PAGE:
A modifed version of the following write-up appeared in the editorial section of The Fig Tree 26/1 (January 2009): 10.*
A recent gathering of area bishops from various church traditions took place on Thursday, November 6, 2008 in Spokane, Washington. After a time of reflection offered by each bishop and certain participants in the audience on opportunities of outreach, sharing in ministry, and working through conflicts, we broke and ate bread. We were one Christian body. Divisions, theologies, and intellectual interpretations were set aside for a moment.
The experience brought to mind certain voices from Africa, Asia, and Latin America on the Eucharist or Lord’s Supper. How can such voices from around the world, voices so different from our own, speak to us here concerning the ongoing need for Christian unity in the Eucharist or Lord’s Supper? How do Africans, Asians, and Latin Americans experience and celebrate this unique sacrament? The inclination among African, Asian, and Latin American Christians to address their social concerns (e.g., injustice, suffering, poverty, disease, hunger, exploitation, etc.) through the sacrament of Christ’s body and blood provides a direct challenge to ecclesial traditions in the West, calling us to move beyond our intellectual or rational understandings of the Lord’s Supper.
The African theologian Laurenti Magesa sees the Lord’s Supper as giving the church its very life and edification. African Christians tend to work out their social concerns through the Lord’s Supper. For Nguyen Y. Doan, a Korean theologian, the ‘living Christ’ instead of the ‘orthodoxy of texts’ makes it possible to address the needs of humanity in the world. Only then does the celebration of the Lord’s Supper at church become meaningful. The Latin American theologian Leonardo Boff ties the celebration of the Lord’s Supper to the liberating and transforming work of the Trinity throughout history.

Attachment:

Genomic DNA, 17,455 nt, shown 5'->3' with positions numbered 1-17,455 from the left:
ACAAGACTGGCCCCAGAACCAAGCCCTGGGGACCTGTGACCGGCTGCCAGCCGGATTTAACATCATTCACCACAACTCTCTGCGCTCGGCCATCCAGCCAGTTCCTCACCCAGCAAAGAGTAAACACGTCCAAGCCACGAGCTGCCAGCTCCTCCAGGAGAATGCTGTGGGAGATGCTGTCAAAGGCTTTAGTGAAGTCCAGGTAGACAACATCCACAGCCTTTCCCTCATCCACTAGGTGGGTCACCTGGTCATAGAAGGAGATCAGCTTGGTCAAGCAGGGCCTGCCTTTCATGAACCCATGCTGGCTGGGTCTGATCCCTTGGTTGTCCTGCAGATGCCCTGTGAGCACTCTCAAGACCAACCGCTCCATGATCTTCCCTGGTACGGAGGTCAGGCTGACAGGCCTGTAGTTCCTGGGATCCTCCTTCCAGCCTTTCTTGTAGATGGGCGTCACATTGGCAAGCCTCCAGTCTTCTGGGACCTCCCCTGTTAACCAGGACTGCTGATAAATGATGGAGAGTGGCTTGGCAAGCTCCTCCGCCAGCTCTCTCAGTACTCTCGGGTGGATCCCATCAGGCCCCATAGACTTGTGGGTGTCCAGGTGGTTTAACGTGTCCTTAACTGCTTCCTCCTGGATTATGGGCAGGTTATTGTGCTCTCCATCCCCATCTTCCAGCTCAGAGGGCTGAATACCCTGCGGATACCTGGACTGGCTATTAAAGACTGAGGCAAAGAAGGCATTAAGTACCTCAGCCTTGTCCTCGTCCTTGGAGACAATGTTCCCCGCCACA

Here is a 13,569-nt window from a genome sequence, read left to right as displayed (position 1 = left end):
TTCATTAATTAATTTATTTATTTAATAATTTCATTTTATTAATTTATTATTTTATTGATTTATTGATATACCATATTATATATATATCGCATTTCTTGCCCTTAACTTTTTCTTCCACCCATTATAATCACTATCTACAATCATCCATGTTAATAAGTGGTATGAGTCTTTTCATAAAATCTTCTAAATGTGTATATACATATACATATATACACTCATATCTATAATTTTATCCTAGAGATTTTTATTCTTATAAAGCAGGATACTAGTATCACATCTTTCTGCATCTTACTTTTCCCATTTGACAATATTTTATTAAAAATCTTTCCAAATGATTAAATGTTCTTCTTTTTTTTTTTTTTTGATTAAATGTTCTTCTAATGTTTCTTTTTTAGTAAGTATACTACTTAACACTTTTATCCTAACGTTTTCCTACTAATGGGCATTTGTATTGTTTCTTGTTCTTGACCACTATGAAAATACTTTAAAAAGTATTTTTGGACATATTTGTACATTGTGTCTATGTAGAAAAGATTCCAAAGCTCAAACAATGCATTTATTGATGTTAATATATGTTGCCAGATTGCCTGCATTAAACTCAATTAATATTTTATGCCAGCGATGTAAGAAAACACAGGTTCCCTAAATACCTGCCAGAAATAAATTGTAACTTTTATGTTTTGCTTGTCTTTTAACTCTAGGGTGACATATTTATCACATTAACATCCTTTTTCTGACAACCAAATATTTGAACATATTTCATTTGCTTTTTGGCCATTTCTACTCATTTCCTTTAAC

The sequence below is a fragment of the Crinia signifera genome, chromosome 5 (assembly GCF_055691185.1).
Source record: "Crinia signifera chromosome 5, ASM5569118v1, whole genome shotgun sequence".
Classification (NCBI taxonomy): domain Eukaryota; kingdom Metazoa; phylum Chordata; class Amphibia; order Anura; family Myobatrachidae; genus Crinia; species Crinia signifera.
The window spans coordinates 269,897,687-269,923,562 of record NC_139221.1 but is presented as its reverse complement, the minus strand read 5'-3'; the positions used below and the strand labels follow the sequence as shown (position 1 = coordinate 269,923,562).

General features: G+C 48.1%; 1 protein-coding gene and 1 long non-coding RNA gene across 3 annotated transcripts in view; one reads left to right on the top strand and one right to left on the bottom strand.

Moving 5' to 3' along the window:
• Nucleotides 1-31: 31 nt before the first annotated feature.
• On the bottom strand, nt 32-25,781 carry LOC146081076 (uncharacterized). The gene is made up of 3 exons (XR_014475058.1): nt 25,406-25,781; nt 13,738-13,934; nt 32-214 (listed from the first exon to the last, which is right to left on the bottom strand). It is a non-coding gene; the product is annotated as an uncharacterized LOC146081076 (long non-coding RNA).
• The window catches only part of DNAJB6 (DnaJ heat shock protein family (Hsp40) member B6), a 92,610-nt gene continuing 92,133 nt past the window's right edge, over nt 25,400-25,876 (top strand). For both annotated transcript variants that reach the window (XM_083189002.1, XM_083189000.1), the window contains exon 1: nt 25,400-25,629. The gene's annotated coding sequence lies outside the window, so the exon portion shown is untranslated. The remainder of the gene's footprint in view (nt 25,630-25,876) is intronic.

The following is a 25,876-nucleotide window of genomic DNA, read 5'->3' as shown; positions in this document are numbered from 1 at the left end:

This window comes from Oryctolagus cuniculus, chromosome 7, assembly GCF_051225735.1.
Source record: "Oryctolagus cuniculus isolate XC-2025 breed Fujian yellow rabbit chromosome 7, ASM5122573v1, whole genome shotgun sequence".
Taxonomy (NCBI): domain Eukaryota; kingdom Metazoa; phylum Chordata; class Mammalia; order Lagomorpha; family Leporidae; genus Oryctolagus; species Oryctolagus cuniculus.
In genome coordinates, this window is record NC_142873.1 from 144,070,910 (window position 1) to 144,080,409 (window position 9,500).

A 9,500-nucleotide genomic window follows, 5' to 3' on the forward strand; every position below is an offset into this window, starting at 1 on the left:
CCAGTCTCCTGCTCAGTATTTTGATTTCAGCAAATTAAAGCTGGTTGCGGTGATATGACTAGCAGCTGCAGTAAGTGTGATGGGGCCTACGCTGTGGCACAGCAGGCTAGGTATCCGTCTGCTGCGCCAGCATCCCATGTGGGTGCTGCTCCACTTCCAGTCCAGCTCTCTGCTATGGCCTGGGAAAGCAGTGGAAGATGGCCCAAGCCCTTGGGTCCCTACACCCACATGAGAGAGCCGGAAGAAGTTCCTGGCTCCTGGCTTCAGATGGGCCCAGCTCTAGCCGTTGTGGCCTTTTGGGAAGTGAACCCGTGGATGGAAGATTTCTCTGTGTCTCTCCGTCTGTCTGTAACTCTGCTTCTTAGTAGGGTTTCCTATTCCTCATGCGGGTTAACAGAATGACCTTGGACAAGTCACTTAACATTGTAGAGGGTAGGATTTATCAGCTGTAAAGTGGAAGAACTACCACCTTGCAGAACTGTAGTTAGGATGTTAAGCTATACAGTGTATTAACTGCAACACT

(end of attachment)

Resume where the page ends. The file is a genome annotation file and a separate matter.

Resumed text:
Traditional voices (i.e., Orthodox, Catholic, and mainline Protestant churches) tend to concentrate on having the correct theological interpretation of the bread and cup (e.g., mystical, physical, real presence, or symbolic). Contextual-intercultural voices, however, celebrate the Lord’s Supper in terms of its communal benefits in addressing the physical, social, economic, and spiritual needs of human beings. The Western tendency to reduce the Lord’s Supper to a lifeless and intellectual custom is an urgent concern. If the sacrament is only a rational participation, celebration, or memorial of Christ’s death, then the church can legitimately ignore the real needs of people. Here the contextual-intercultural voices offer a biblical paradigm: God in Jesus Christ is placed at the center of people’s lives and worship practices. The motifs of ‘table,’ ‘supper,’ ‘eating and drinking,’ and ‘koinonia [communal participation] in Christ’s blood and body’ take on new dimensions pertaining to communal sharing and meeting the needs of human beings.
*For my in-depth discussion of ecclesial unity in the Christian meal, see Lace Marie Williams-Tinajero, “Christian Unity: The Communal Participation in Christ’s Body and Blood,” One in Christ 40/2 (2005): 46–61.